# Is $577^3$ the smallest cube that is expressible as the sum of $3$ positive cubes in $6$ different ways?

A Taxi Cab Number is a number $\text{Ta}(n)$ that can be written as the sum of two cubes in $n$ different ways. More formally, they are known as Hardy-Ramanujan Numbers or, as Ramanujan had called them, Magic Numbers.

\begin{align} 577^3 &= 356^3 + 385^3 + 448^3 \\ &= 1^3 + 426^3 + 486^3 \\ &= 172^3 + 318^3 + 537^3 \\ &= 41^3 + 244^3 + 562^3 \\ &= 153^3 + 174^3 + 568^3 \\ &= 90^3 + 201^3 + 568^3 \end{align} Is this the smallest cube that is expressible as the sum of $3$ positive cubes in $6$ different ways? In symbols, does 577^3 = \text{taxicab}(3, 3, 6)\,?\tag*{\bigg(\begin{align} \verb|S|&\verb|uch that the LHS| \\ &\verb|must be a cube.|\end{align}\bigg)} I have been trying to find numbers similar to Taxi Cab Numbers. The best example of a taxicab number is $1729$ because it is the smallest number that can be expressed as the sum of two cubes in two different ways, i.e. $$1729 = 1^3 + 12^3 = 9^3 + 10^3.$$ I developed a more general case of finding numbers $a_n^{ \ \ 2n - 1}$ that can be written as the sum of $(n+1)$ cubes in $2(2n-1)$ different ways, trying to find a potential pattern in the values of $a_n$ for which $a_n \in\mathbb{Z^+}$.

Given that $n = 1$, we obtain that $a_1 = 1729$. Given $n = 2$, we apparently obtain $a_2 = 577$. If this is true, the only pattern I can find is that $$a_n^{\ \ 2n - 1} - 1 = \left\{\sum_{k=1}^n b_k^{\ \ 3} : b_k\in\mathbb{Z^+}\right\}.$$ Also, could somebody find the value of $a_3$ and $a_4$ and if they want, $a_5$ (though I think the smallest number that is the sum of $9$ cubes in $18$ different ways might be pretty large).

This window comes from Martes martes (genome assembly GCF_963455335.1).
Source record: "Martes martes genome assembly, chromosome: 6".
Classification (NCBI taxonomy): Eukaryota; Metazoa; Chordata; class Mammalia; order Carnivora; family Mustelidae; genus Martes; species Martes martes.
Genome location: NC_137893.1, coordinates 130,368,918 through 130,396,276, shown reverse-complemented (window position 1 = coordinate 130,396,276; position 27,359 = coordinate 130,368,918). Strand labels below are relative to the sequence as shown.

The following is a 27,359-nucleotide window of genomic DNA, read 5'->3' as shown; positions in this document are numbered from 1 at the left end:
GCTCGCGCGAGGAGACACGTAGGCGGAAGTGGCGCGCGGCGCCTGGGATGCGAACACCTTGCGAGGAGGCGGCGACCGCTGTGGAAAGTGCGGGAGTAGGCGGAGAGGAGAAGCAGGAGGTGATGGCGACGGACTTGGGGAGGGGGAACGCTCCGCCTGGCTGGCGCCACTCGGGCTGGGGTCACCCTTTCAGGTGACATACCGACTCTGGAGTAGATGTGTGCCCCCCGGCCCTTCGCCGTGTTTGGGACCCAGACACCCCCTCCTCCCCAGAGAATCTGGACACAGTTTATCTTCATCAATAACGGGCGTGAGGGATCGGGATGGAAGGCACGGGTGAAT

P.S. I was not able to find any other appropriate tags apart from > (number-theory) <

• Is this the smallest cube that is expressible as the sum of $3$ cubes in $6$ different ways? In symbols, does $$577^3 = \text{taxicab}(3, 3, 6)\,?$$ This is not exactly the same question: taxicab(3,3,6) may not be a cube itself. – Arnaud Mortier Feb 25 '18 at 11:09
• @ArnaudMortier true that. Perhaps I will make it clearer. Thanks for pointing that out :) – Mr Pie Feb 25 '18 at 11:21
• $577^3$ is certainly not the smallest cube that can be expressed as a sum of three cubes in six different ways, as $1^3$ can be expressed as a sum of three cubes in infinitely many different ways – see, e.g., math.stackexchange.com/questions/32559/… But perhaps you meant a sum of three positive cubes. If so, please edit your question to reflect that intention. – Gerry Myerson Feb 25 '18 at 11:57
• @GerryMyerson yes I did, because I knew of the one with $1^3$ so thank you for reminding me :) – Mr Pie Feb 25 '18 at 12:42
• @GerryMyerson I commented here $\longrightarrow$ mathoverflow.net/questions/138886/… – Mr Pie Feb 25 '18 at 12:51

\begin{align}216^3 &=24^3+ 144^3+ 192^3\\ &=26^3 +102^3+208^3\\ &=30^3 +164^3+ 178^3\\ &=48^3 +76^3+ 212^3\\ &= 102^3 +117^3 +195^3\\ &=108^3 +144^3+ 180^3\end{align}
• Thank you very much! But just out of curiosity, if $a_2^{\ \ 3}$ had to strictly be a cube number, and not like $216^3$ because that is equal to $6^9$ as well, then would $a_2 = 577$? I cannot vote now because I have reached my daily limit, so I have to wait a couple of hours. – Mr Pie Feb 25 '18 at 12:45